White House chief of staff John Kelly told reporters on Tuesday that President Trump is not expected to extend the Deferred Action for Childhood Arrivals program, which has granted legal status to roughly 690,000 young immigrants, beyond its March 5 deadline.
The news puts additional pressure on Congress to find an immigration compromise to protect the Dreamers before the deadline. Some lawmakers had voiced the hope they would have more time to resolve the issue when last month a federal court ordered the administration to continue to allow Dreamers to renew their status as legal challenges worked their way through the courts.
Kelly told reporters he “doubt[ed] very much” that Trump would extend the program because he believes the president might not have the authority to do so, according to the Washington Post. Republicans have long argued the DACA program was unconstitutional, and the Trump administration has used this line of thinking to push the decision off on Congress. “What makes them act is pressure,” Kelly told reporters, warning Congress not to temporarily extend the deadline.
Congress is in the throes of a debate over immigration that has focused heavily on the popular DACA program. Lawmakers of both parties have said they wanted to grant permanent legal protection to the Dreamers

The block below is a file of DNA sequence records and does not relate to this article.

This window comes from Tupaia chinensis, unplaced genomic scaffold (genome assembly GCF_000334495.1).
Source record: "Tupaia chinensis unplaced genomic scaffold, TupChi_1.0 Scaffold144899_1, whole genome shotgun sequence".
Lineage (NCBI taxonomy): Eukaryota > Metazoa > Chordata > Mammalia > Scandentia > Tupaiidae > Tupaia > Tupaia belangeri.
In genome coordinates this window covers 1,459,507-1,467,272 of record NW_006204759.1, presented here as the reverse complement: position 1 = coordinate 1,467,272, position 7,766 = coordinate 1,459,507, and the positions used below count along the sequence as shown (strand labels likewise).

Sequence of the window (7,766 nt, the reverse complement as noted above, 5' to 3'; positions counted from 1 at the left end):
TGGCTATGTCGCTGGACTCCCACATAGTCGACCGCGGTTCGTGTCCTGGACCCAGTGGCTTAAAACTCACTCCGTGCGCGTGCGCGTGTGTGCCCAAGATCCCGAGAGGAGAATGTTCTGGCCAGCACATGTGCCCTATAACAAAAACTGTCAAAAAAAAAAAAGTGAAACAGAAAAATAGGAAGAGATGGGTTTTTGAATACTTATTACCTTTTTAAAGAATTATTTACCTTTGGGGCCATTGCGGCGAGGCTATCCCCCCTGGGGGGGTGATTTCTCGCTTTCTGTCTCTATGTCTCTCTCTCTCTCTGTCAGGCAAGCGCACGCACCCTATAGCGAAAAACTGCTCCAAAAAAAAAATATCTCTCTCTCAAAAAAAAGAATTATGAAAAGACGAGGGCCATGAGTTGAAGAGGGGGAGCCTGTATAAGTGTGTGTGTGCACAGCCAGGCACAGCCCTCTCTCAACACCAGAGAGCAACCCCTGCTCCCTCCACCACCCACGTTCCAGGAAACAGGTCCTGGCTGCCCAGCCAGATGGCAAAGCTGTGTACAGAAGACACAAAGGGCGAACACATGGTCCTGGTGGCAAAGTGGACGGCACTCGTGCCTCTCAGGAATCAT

Trump’s proposed immigration plan would extend legal status to 1.8 million Dreamers, a number significantly higher than that of those currently under DACA’s protection. It would include those who qualified for the program but did not enroll. The plan also, however, demands in exchange $25 billion for a border wall, an end to the diversity visa lottery, and, possibly most controversially, a narrowing of the categories of family members legal immigrants can bring with them to just spouses and children younger than 18. And, CNN reports, it would alter immigration enforcement tactics to allow the administration to deport more undocumented immigrants from countries not bordering the U.S. The White House rejected a plan from Sens. John McCain and Christopher Coons that would grant permanent legal status to Dreamers who have been in the country since 2013. The plan supports increased security along the border but would not authorize the $25 billion for the wall, nor does it mention the diversity visa lottery or the family-based migration. McCain and Coons have defended their bill and are pushing for a deal in spite of Trump’s criticism.